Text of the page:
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Martin Eden 188







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Books:

Martin Eden

The Pickwick Papers

The Sea Wolf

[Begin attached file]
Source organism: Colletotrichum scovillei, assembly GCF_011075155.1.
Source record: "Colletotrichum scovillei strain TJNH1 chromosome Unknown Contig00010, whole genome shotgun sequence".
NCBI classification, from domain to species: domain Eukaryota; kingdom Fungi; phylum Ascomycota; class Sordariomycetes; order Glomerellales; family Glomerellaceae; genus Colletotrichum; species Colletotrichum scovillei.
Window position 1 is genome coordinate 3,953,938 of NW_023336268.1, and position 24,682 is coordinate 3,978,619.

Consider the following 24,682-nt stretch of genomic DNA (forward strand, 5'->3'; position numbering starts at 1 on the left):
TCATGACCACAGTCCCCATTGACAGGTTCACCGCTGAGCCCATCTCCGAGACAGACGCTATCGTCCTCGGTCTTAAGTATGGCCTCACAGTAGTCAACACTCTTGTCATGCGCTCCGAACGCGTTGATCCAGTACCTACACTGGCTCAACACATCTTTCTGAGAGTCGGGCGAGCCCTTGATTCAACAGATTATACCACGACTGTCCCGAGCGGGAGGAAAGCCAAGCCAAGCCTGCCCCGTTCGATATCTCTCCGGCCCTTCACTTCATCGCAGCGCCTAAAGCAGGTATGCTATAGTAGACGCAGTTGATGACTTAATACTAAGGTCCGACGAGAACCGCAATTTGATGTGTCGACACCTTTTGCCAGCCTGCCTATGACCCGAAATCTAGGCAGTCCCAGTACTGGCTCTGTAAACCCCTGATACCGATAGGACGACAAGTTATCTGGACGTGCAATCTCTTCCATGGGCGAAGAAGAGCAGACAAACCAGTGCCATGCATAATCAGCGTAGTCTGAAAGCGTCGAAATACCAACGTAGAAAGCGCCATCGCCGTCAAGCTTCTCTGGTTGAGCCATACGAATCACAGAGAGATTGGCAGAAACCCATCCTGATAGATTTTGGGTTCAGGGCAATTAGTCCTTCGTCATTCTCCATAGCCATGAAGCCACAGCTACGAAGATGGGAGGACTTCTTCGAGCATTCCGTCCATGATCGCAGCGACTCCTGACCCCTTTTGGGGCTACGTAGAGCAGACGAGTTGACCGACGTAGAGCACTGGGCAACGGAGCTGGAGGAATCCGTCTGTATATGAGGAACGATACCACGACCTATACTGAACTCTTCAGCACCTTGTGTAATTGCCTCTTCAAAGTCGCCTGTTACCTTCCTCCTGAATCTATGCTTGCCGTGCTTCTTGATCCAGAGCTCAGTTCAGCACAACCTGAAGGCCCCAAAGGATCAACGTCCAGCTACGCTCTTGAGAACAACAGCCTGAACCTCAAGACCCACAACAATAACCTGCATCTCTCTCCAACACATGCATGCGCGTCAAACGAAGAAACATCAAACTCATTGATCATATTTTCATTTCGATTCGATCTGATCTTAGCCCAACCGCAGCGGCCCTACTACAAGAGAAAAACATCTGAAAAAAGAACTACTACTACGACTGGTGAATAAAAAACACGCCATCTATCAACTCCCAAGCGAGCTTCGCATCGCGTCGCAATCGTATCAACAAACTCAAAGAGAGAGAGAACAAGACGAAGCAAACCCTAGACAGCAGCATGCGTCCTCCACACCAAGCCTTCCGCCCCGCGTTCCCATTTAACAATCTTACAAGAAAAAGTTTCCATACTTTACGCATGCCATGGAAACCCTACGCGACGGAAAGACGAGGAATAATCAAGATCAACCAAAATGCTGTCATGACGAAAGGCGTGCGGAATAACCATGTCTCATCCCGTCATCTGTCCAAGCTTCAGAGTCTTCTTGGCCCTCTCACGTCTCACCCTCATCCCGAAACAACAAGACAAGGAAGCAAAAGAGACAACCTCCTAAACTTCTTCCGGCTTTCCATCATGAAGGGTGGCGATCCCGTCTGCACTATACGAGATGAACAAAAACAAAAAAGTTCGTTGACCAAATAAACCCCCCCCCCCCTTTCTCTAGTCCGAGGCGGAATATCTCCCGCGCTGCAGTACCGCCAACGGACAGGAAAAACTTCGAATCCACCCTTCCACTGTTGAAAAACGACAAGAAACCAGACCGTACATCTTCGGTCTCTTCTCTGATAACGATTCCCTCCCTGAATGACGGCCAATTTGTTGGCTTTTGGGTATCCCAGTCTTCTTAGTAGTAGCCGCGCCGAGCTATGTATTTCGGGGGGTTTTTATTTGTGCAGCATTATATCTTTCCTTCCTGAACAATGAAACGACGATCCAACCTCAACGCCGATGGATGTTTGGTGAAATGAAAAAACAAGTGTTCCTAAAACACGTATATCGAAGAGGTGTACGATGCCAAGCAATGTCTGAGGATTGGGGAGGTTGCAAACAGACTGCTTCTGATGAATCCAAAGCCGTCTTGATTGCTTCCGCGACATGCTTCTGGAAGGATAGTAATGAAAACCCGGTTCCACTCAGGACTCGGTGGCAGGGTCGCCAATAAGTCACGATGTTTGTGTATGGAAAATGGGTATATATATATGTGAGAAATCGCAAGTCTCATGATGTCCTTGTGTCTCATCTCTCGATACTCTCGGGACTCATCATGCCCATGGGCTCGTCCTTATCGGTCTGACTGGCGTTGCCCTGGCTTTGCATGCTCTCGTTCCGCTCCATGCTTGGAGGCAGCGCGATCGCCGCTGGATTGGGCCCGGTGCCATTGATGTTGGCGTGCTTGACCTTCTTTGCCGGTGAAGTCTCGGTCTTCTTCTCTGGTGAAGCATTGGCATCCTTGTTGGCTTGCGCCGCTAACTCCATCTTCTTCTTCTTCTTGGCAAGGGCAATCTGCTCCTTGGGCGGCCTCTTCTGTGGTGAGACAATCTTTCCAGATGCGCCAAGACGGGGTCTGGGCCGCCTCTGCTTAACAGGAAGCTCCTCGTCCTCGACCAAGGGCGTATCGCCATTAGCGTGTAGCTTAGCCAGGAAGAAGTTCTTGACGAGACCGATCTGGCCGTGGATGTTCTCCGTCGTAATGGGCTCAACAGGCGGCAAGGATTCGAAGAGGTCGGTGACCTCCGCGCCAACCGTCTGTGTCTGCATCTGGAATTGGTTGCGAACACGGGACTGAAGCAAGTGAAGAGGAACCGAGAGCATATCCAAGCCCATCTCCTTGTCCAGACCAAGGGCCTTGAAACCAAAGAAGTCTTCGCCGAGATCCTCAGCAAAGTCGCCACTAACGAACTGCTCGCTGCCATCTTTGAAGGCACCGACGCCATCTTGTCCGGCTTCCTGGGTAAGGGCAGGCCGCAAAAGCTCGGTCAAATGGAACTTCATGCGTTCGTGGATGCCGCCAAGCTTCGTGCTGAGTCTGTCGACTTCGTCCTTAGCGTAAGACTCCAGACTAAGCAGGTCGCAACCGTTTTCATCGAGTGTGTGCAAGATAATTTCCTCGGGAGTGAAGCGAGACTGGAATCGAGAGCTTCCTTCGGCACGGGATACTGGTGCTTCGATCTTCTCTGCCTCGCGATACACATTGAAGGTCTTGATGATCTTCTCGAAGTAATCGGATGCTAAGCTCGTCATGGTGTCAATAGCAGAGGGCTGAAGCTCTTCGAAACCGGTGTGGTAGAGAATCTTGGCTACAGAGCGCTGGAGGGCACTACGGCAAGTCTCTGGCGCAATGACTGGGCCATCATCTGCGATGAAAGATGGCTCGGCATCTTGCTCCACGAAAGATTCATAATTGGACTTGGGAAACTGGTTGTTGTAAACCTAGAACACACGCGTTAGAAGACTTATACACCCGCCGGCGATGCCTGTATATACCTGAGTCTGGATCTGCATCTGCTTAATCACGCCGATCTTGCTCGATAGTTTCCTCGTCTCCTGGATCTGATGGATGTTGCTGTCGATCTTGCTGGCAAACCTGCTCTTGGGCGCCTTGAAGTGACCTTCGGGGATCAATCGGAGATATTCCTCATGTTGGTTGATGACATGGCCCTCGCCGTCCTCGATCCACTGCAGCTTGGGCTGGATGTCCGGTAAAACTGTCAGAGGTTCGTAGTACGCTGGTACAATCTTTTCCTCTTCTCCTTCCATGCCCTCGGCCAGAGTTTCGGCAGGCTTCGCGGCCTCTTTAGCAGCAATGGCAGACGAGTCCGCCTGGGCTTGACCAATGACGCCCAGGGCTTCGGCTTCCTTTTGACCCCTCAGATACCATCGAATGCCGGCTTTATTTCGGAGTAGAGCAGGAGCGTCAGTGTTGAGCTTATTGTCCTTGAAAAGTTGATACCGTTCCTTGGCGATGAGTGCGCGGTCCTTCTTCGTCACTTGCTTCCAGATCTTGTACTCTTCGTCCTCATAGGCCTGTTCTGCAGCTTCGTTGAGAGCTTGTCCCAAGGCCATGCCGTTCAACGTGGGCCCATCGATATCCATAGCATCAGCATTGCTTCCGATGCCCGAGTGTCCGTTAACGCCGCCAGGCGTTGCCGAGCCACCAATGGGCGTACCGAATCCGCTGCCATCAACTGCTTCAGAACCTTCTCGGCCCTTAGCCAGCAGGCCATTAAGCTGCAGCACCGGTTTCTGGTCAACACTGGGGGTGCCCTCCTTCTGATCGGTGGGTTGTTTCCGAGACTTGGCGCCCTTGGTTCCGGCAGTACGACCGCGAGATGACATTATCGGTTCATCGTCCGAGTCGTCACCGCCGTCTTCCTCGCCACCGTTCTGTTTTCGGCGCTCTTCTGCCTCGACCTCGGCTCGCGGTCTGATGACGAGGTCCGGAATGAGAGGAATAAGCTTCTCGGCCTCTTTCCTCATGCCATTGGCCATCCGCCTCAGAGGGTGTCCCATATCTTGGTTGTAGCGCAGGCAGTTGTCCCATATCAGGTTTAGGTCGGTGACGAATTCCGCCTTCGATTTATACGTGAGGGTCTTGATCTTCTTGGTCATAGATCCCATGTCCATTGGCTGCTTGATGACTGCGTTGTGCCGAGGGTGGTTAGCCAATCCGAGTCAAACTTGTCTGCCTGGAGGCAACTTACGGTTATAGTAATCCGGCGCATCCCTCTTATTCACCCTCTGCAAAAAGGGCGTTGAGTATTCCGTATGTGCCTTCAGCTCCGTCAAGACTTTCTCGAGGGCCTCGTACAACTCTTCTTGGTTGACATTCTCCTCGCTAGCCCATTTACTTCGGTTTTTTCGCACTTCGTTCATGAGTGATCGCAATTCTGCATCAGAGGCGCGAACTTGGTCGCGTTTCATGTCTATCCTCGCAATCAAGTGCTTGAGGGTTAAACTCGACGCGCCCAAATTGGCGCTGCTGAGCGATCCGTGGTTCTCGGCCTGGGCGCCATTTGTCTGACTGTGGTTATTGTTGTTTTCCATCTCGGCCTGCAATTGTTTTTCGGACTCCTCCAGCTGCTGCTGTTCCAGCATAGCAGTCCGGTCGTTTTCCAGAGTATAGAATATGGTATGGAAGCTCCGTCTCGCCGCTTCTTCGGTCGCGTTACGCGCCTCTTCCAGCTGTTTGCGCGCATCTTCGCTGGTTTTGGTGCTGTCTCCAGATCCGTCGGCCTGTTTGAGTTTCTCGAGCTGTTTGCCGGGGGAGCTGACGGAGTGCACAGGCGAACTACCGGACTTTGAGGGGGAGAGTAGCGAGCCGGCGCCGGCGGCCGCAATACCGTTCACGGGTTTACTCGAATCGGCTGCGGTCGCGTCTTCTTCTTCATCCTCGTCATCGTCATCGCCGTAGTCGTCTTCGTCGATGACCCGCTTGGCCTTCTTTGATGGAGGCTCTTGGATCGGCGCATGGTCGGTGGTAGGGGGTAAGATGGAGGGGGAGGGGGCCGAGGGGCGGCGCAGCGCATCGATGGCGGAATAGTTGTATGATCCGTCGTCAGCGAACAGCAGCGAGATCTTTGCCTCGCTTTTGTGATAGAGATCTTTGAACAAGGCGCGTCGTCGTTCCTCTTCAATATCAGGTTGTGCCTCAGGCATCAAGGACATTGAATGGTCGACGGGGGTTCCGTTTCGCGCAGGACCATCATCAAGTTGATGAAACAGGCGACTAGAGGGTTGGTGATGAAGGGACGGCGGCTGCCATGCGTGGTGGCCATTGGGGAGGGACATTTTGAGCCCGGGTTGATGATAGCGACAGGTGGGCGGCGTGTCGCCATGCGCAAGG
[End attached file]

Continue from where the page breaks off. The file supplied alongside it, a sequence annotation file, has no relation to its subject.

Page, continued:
were already on board and gone. The last day was a sore trial. Having read of his sailing in the morning papers, Bernard Higginbotham, Gertrude, and all the family came to say good-by, as did Hermann von Schmidt and Marian. Then there was business to be transacted, bills to be paid, and everlasting reporters to be endured. He said good-by to Lizzie Connolly, abruptly, at the entrance to night school, and hurried away. At the hotel he found Joe, too busy all day with the laundry to have come to him earlier. It was the last straw, but Martin gripped the arms of his chair and talked and listened for half an hour. "You know, Joe," he said, "that you are not tied down to that laundry. There are no strings on it. You can sell it any time and blow the money. Any time you get sick of it and want to hit the road, just pull out. Do what will make you the happiest." Joe shook his head. "No more road in mine, thank you kindly. Hoboins all right, exceptin for one thing--the girls. I cant help it, but Im a ladies man. I cant get along without em, and youve got to get along without em when youre hoboin. The times Ive passed by houses where dances an parties was goin on, an heard the women laugh, an saw their white dresses and smiling faces through the windows--Gee! I tell you them moments was plain hell. I like dancin an picnics, an walking in the moonlight, an all the rest too well. Me for the laundry, and a good front, with big iron dollars clinkin in my jeans. I seen a girl already, just yesterday, and, dye know, Im feelin already Id just as soon marry her as not. Ive ben whistlin all day at the thought of it. Shes a beaut, with the kindest eyes and softest voice you ever heard. Me for her, you can stack on that. Say, why dont you get married with all this money to burn? You could get the finest girl in the land." Martin shook his head with a smile, but in his secret heart he was wondering why any man wanted to marry. It seemed an amazing and incomprehensible thing. From the deck of the Mariposa, at the sailing hour, he saw Lizzie Connolly hiding in the skirts of the crowd on the wharf. Take her with you, came the thought. It is easy to be kind. She will be supremely happy. It was almost a temptation one moment, and the succeeding moment it became a terror. He was in a panic at the thought of it. His tired soul cried out in protest. He turned away from the rail with a groan, muttering, "Man, you are too sick, you are too sick." He fled to his stateroom, where he lurked until the steamer was clear of the dock. In the dining saloon, at luncheon, he found himself in the place of honor, at the captains right; and he was not long in discovering that he was the great man on board. But no more unsatisfactory great man ever sailed on a ship. He spent the afternoon in a deck-chair, with closed eyes, dozing brokenly most of the time, and in the evening went early to bed. After the second day, recovered from seasickness, the full passenger list was in evidence, and the more he saw of the passengers the more he disliked them. Yet he knew that he did them injustice. They were good and kindly people, he forced himself to acknowledge, and in the moment of acknowledgment he qualified--good and kindly like all the bourgeoisie, with all the psychological cramp and intellectual futility of their kind, they bored him when they talked with him, their little superficial minds were so filled with emptiness; while the boisterous high spirits and the excessive energy of the younger people shocked him. They were never quiet, ceaselessly playing deck-quoits, tossing rings, promenading, or rushing to the rail with loud cries to watch the leaping porpoises and the first schools of flying fish. He slept much. After breakfast he sought his deck-chair with a magazine he never finished. The printed pages tired him. He puzzled that men found so much to write about, and,

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